In 2013, US oil giant Chevron has suspended the drilling activities for shale gas in northeastern Romania, culminating with violent protests, but not without financial consequences. According to Court of Auditors’ report, Chevron left Romania leaving unpaid debts behind.
This means the counter value of outstanding works that the US oil company had undertaken to execute them following the concession agreement signed with the National Agency for Mineral Resources (ANRM).
According to the Petroleum Law, the counter value should have been transferred to the state budget in case of concession waiver.
Court of Auditors’ report does not specify the owed amount.
Petroleum Law no. 238 of 2004 stipulates that the holders of the petroleum agreements who concession exploration and exploitation state-owned blocks may waive the oil agreements signed with Romania if they meet several conditions.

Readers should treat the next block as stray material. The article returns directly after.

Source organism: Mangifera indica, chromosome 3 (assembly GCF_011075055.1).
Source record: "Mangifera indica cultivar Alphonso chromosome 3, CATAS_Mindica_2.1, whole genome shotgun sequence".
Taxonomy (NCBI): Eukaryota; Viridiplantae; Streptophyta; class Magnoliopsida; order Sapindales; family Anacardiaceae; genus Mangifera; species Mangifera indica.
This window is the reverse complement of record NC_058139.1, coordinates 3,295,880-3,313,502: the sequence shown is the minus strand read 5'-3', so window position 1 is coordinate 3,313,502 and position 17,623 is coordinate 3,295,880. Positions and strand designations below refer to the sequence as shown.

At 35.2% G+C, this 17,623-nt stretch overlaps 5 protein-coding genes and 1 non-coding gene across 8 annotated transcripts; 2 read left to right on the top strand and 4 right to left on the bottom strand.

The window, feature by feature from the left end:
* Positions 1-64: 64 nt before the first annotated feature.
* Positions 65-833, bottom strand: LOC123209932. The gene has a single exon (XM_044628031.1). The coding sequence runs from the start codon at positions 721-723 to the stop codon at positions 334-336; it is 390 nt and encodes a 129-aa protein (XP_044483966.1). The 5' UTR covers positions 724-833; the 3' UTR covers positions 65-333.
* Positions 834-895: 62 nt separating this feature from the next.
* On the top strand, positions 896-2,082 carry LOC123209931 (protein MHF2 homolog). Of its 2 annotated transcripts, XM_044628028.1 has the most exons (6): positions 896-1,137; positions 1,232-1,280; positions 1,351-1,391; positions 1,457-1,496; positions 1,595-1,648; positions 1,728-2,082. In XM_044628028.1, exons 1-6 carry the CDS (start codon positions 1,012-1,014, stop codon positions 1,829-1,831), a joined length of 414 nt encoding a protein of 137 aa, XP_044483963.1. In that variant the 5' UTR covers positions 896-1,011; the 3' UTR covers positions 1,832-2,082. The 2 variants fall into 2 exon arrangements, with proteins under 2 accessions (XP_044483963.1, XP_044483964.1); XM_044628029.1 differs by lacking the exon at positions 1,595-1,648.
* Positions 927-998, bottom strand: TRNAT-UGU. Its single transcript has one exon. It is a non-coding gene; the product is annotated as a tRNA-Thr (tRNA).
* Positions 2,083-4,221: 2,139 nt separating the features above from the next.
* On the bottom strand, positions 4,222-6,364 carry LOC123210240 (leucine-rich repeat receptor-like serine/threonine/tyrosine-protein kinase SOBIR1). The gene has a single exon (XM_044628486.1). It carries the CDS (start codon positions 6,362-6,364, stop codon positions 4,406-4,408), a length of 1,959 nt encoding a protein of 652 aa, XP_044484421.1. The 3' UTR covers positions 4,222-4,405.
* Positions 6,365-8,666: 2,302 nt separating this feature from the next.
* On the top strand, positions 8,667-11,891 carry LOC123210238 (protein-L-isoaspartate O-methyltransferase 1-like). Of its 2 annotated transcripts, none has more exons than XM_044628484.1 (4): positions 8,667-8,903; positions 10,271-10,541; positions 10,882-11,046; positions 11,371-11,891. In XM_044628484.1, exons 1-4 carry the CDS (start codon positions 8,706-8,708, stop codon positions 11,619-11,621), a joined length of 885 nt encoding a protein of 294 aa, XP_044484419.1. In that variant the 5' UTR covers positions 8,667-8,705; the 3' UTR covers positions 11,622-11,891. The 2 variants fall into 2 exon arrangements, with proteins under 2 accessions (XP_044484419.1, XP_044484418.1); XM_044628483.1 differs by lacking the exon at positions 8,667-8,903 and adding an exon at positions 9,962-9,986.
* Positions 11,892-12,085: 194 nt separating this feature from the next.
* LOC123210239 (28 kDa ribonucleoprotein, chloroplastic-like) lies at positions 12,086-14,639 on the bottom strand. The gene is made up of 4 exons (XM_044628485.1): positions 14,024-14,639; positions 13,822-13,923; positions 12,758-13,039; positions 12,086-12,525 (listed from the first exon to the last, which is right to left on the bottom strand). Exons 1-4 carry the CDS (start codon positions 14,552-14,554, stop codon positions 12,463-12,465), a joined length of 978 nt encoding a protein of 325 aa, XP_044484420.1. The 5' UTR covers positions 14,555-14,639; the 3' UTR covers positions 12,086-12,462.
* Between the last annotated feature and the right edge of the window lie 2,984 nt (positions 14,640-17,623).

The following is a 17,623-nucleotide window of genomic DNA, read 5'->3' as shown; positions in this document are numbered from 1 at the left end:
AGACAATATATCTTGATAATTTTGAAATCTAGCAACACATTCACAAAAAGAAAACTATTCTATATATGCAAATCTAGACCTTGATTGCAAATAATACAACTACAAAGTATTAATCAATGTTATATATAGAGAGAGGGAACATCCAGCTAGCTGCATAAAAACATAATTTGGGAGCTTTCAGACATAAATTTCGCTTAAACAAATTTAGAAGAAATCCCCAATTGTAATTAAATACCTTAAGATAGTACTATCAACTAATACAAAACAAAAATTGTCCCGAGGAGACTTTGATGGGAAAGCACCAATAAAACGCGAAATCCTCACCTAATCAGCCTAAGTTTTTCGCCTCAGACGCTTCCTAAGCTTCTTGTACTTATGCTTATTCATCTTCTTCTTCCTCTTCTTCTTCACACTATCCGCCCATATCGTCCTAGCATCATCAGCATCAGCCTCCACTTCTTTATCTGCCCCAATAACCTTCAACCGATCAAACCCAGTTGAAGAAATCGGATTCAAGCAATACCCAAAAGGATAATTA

One of this is “to provide the competent authority (ed. note ANRM) the amount representing the equivalent value of the works provided in the work program agreed under the petroleum agreement, due on the date of relinquishment of the concession and which were not carried out due to title holder’s fault shall, be remitted to the State’s budget within 90 days from the date of the cessation of the concession.” But this did not happen.
The requirement is also stipulated in three oil concession agreements signed by Chevron with the ANRM for Adamclisi, Vama Veche and Costinesti blocks.
On the other hand, Court of Auditors shows that in some cases, “ANRM has stood passively” and has not proceeded to take legal measures due to holder’s failure to carry out the minimum volume of works for the given period.
Also, some agreements concluded by the Romanian state with oil companies in the field, did not include provisions regarding the obligation of setting up guarantees for the value of works to be performed, provided in the minimum program and additional work program agreed with ANRM.